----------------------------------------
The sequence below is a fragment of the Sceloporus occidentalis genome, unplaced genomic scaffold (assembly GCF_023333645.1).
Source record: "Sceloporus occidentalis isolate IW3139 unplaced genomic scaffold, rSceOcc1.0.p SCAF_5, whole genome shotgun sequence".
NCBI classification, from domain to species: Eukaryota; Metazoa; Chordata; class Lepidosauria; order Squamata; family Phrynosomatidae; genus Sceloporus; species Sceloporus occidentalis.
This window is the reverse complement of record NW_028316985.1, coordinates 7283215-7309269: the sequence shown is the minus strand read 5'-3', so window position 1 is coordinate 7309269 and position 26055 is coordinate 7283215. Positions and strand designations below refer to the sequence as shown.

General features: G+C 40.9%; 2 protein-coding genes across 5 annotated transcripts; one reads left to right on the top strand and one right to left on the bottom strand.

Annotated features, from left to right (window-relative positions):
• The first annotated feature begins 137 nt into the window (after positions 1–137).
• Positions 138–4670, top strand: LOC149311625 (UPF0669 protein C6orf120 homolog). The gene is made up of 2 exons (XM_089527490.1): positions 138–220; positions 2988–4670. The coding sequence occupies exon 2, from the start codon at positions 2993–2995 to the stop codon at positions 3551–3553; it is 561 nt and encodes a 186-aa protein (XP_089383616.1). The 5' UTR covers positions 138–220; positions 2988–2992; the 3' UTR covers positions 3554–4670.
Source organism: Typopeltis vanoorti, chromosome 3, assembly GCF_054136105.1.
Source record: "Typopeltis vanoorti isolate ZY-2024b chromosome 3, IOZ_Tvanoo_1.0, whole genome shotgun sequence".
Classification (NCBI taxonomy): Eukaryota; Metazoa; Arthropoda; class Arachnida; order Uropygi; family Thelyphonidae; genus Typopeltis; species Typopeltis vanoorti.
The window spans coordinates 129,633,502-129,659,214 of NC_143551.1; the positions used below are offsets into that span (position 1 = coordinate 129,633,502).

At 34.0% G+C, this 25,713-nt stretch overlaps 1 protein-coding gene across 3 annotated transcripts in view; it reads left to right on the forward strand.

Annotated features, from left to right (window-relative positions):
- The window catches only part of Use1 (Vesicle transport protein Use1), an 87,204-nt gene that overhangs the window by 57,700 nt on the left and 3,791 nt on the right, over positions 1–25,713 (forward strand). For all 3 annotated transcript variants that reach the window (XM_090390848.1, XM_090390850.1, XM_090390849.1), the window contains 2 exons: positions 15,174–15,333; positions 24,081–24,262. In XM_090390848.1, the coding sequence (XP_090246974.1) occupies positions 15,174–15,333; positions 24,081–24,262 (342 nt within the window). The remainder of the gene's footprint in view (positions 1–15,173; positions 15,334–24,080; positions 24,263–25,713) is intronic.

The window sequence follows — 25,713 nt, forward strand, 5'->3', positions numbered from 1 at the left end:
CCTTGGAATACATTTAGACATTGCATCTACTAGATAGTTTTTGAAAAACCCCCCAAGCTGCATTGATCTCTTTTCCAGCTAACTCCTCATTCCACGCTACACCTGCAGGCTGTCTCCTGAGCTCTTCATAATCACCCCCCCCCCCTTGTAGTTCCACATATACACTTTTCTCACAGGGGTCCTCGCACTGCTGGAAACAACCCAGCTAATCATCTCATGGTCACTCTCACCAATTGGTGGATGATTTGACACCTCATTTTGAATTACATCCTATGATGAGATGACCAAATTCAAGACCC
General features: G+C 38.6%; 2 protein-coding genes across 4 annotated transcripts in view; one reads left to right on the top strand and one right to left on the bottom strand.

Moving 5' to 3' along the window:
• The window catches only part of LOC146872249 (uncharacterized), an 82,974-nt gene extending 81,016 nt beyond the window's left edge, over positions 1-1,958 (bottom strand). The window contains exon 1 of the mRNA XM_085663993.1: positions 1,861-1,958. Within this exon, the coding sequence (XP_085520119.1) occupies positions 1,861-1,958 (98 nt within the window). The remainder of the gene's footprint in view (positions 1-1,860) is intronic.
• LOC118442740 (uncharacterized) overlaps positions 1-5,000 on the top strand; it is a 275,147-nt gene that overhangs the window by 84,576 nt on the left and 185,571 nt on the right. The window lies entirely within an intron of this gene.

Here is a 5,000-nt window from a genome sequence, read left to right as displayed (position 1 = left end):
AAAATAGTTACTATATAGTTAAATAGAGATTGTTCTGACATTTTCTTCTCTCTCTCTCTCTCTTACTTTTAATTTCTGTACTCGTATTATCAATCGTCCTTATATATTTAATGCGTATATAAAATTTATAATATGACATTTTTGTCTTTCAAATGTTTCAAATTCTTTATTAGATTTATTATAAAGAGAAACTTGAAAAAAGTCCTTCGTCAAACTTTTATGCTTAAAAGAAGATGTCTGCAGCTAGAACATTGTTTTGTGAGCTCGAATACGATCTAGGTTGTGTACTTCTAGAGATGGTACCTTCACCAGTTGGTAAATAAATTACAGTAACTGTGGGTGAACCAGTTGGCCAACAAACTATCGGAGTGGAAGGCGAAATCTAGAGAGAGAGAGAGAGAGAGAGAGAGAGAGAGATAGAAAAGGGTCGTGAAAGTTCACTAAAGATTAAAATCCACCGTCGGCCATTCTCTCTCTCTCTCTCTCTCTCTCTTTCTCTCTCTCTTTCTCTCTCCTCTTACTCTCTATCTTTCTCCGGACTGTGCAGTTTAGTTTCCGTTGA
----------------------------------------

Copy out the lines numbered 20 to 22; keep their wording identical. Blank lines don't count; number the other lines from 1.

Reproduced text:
• The window catches only part of LOC146872249 (uncharacterized), an 82,974-nt gene extending 81,016 nt beyond the window's left edge, over positions 1-1,958 (bottom strand). The window contains exon 1 of the mRNA XM_085663993.1: positions 1,861-1,958. Within this exon, the coding sequence (XP_085520119.1) occupies positions 1,861-1,958 (98 nt within the window). The remainder of the gene's footprint in view (positions 1-1,860) is intronic.
• LOC118442740 (uncharacterized) overlaps positions 1-5,000 on the top strand; it is a 275,147-nt gene that overhangs the window by 84,576 nt on the left and 185,571 nt on the right. The window lies entirely within an intron of this gene.

Here is a 5,000-nt window from a genome sequence, read left to right as displayed (position 1 = left end):